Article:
Allen, Thomas (1608-1673) (DNB00)

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ALLEN, THOMAS (1608–1673), a famous nonconformist divine, was born at Norwich in 1608, and was educated in his native city. He proceeded to the university of Cambridge, being entered of Caius College, where he took the degrees of B.A. and M.A. in ordinary course. Having received license and holy orders, he was appointed to the parish church of St. Edmund's of Norwich. But he was too pronouncedly evangelical and too outspoken for reformation doctrine as against popish to be long endured by the bishop of the diocese at the time. Bishop Wren ‘silenced’ him in 1636, together with the learned William Bridge and others, for refusing to read ‘The Book of Sports.’ In 1638 he passed over as a fugitive to New England. Cotton Mather testified that he ‘approved himself a pious and painful minister of the Gospel at Charlestown.’ He remained in New England until 1651, and Dr. W. B. Sprague, in his ‘Annals’ of the American pulpit, enrols his name among the worthies of New England. He returned in 1651–2 to Norwich, where he remained ‘in the exercise of his ministry’ until 1662. Curiously enough, his ministry was twofold—firstly, he became rector of St. George's, Norwich, yet, secondly, he was also chosen ‘pastor of the congregational church’ there (1657). The explanation is that Allen was ‘preacher of the city’ in St. George's parish rather than ‘rector,’ and as such was ejected among the two thousand. He died 21 Sept. 1673, His books are exceedingly rare, and of uncommon vigour and tenderness combined. His ‘Invitation to Thirsty Sinners to come to their Saviour,’ published in Boston, Massachusetts, has fetched fabulous prices. His ‘Glory of Christ set forth, with the Necessity of Faith,’ furnishes an excellent example of the average sermons of the ‘ejected’—strong, clear English, and full of ‘the Gospel’ as a honeycomb of honey. The work that won him most celebrity was his ‘Chain of Scripture Chronology from the Creation to the Death of Christ’ (1659). The renowned William Greenhill wrote the preface, and it immediately became famous at home and abroad. It is said that its author was glad to leave others to ‘dispute’ while he should ‘compute.’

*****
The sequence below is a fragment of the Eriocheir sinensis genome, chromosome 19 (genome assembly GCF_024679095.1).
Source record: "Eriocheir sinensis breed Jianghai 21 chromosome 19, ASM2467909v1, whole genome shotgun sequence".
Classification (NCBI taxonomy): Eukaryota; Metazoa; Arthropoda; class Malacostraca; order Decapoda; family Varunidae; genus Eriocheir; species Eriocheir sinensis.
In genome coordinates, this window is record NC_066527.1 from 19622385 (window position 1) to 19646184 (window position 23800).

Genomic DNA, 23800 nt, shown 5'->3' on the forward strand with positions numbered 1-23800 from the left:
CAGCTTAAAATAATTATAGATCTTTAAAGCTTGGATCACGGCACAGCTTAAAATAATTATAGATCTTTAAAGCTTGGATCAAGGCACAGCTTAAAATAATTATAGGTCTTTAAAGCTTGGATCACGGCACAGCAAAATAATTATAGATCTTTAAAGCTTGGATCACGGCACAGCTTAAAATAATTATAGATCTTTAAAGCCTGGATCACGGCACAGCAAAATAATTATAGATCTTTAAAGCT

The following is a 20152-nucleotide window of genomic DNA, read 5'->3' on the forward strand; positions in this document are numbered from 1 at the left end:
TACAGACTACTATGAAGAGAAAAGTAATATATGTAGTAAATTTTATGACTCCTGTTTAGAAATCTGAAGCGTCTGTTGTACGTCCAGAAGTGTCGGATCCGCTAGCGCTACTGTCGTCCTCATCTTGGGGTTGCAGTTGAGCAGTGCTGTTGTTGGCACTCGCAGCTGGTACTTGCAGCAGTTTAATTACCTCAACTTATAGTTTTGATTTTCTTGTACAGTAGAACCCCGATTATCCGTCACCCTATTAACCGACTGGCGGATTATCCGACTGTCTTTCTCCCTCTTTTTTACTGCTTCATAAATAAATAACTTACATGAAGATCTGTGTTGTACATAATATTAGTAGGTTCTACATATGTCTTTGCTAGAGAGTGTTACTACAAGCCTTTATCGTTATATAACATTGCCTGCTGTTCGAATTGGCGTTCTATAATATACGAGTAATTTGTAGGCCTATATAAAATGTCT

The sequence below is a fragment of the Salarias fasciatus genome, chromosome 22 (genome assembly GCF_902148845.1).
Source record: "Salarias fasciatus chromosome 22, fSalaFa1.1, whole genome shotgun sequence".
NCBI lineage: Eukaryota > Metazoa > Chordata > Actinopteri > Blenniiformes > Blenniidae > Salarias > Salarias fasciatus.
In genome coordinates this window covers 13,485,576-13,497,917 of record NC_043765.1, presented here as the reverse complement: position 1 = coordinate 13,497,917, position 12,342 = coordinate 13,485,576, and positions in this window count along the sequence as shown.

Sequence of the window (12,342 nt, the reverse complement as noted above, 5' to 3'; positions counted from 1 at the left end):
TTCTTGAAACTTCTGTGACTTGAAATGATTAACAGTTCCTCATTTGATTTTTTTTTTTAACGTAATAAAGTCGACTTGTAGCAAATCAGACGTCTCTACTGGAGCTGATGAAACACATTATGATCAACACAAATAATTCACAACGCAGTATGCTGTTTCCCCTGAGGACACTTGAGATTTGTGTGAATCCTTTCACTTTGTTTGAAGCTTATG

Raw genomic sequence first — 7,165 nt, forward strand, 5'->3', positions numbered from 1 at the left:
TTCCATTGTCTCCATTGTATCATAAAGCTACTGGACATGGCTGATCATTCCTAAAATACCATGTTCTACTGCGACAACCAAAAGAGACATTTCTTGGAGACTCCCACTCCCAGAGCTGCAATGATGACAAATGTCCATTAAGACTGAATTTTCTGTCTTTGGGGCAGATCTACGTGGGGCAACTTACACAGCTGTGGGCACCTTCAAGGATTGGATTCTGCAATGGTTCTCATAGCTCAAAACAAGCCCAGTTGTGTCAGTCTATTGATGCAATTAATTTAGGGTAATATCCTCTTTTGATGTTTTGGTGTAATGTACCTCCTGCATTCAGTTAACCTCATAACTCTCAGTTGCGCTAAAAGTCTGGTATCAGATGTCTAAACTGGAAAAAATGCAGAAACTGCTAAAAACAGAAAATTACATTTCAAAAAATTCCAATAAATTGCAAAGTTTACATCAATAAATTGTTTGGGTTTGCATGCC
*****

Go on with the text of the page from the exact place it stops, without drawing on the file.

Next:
[Palmer's Nonconf. Mem. iii. 11–12; Cotton Mather's Magnalia (1702), bk. iii. 215; Works, as cited.]

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